The Pro Farmer Tour, When Corn And Soybean Yield Estimates Count

THE PRO FARMER TOUR RESULTS:

This week is a big week for Grain Farmers all across the Nation.  This week brings an annual tradition, the annual Pro Farmer Midwest Crop Tour.  This tour has one simple goal in mind, to evaluate the potential yields of the corn and soybean crops on a state by state basis across the Midwest.  Why is this important?  Their findings can set the tone for the rest of the season  going into harvest (follow #harvest14 on twitter) and has an effect on the prices which farmers receive for their crops.  To sum it up, if the Pro Farmer Tour finds an above average crop, then the market prices would theoretically go down, if they find a below average crop, then the market prices would theoretically go up.  Keep in mind, I said THEORETICALLY, as the grain market is never that simple.

As some of you may recall, yesterday I wrote about how we conduct yield estimates on our own corn fields.  You can view it by clicking here.  The numbers we estimated in our own fields are great information for us to use for our own purposes, but in order to get a handle on what the nations farmers will produce for the year, we need to broaden our testing area.  The Pro Farmer Tour does just that!

A 100 acre Corn Test Plot Comparing Various Varieties of Corn in IL

A 100 acre Corn Test Plot Comparing Various Varieties of Corn in IL

About the tour:

To sum it up, the Pro Farmer tour is conducted by a group of crop scouts who are hands on in the fields of the Midwest.  These scouts have one job to do, scout the fields and report what they find.  Good, bad, or indifferent.  These scouts go from area to area, stopping in fields along the way checking corn and soybeans for what their potential yield may be come harvest.

Determining Corn Yields:

The renowned Agricultural web site, AgWeb.com may have said it best:

“…scouts count the number of ears that will make grain on two 30-foot rows, then pull the fifth, eighth and 11th ear from one row (three total ears).  On those sample ears, scouts count (and average) the number of kernel rows around and measure (and average) the length of grain on each ear in inches. The final piece of data for the yield calculation is row spacing.”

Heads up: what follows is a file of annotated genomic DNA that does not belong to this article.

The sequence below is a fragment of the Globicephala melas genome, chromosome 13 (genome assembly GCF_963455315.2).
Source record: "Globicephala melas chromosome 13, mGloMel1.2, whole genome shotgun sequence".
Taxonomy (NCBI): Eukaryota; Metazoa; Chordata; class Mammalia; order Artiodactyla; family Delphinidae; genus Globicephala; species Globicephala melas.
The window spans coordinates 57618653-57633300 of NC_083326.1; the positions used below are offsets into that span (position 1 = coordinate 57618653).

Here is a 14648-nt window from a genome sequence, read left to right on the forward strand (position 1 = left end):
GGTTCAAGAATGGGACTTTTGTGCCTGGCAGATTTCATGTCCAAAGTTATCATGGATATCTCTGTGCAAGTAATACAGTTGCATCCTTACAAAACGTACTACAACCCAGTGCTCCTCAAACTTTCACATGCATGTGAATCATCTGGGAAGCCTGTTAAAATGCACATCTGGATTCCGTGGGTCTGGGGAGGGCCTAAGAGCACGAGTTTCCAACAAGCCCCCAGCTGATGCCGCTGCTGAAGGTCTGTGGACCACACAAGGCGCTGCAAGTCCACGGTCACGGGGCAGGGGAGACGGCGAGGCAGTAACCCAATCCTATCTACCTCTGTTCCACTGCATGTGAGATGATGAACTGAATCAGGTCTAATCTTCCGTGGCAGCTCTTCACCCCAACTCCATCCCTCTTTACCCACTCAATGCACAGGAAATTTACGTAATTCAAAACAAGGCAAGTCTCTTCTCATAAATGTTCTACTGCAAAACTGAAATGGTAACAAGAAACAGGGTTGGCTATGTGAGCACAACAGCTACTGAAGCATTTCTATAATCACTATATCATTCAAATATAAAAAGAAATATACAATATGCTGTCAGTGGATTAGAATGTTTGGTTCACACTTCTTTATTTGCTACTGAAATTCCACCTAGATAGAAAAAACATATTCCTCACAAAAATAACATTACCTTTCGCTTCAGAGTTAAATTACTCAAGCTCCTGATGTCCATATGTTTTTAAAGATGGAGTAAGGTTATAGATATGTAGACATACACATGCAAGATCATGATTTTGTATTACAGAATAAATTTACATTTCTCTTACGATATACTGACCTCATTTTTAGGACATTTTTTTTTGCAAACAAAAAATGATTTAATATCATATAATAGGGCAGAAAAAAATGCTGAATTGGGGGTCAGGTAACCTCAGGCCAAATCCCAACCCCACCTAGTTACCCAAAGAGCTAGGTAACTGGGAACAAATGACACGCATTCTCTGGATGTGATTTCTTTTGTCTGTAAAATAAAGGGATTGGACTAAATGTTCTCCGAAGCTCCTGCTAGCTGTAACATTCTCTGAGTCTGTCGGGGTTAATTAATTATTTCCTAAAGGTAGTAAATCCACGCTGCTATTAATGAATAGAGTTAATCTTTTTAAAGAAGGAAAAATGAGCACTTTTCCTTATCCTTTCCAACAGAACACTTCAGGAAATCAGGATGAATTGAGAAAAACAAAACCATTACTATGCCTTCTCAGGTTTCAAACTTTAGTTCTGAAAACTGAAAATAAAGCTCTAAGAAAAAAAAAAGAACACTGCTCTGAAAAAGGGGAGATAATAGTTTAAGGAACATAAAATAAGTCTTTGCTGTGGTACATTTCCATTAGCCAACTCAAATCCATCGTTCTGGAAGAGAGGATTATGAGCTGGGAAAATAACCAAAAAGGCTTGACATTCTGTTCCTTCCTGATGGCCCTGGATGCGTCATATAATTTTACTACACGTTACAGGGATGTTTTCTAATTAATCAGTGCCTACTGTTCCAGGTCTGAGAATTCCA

Determining Soybean Yields:  

Again, AgWeb.com did a great job explaining how the tour scouts come up with the figures:

“In each soybean field, scouts go to a “representative” area of the field and lay out a 3-foot plot. All the plants are counted in the plot, then three plants are pulled at random. All the pods on the three plants are counted and an average number of pods per plant is calculated. To determine the total number of pods in 3-foot of row, multiply the average number of pods per plant by the total number of plants in 3-foot of row.”

Soybeans are a hard nut to crack so to speak.  Their final yield can vary greatly depending on the size of the soybean, which wont be determined for quite some time yet.  So rather than estimate the yield completely, the Tour Scouts count the number of soybean pods on each plant and compare that figure to those of other tested areas and states.  While this doesn’t translate directly to bushels per acre, its safe to say that the more pods there are, the greater chance there is of having a good soybean crop.

Soybeans Growing on my Farm in IL, Taken in June 2014

Soybeans Growing on my Farm in IL, Taken in June 2014

The Results of the 2014 Pro Farmer Crop Tour:

Back in 2012, the majority of the nation was in a major drought.  Crops were barely hanging on, and were in dire need of water, sacrificing yield along the way.  2013 brought a glimmer of hope for those same farmers bringing in a good corn crop and many farmers had the opportunity to harvest the best crop of soybeans they’ve seen in their entire careers.  In 2014 however, due to the abundant harvest of 2013, the market prices are down (supply vs demand) and farmers NEED a great corn and soybean crop to make ends meet.  In some areas, that just may happen, however others may not be as fortunate.  Lets dig into the tour results to see where those good and not as good areas are.

Since our farm is based in IL, lets start with the Tours Results for IL, which can be found directly by clicking on the headings below.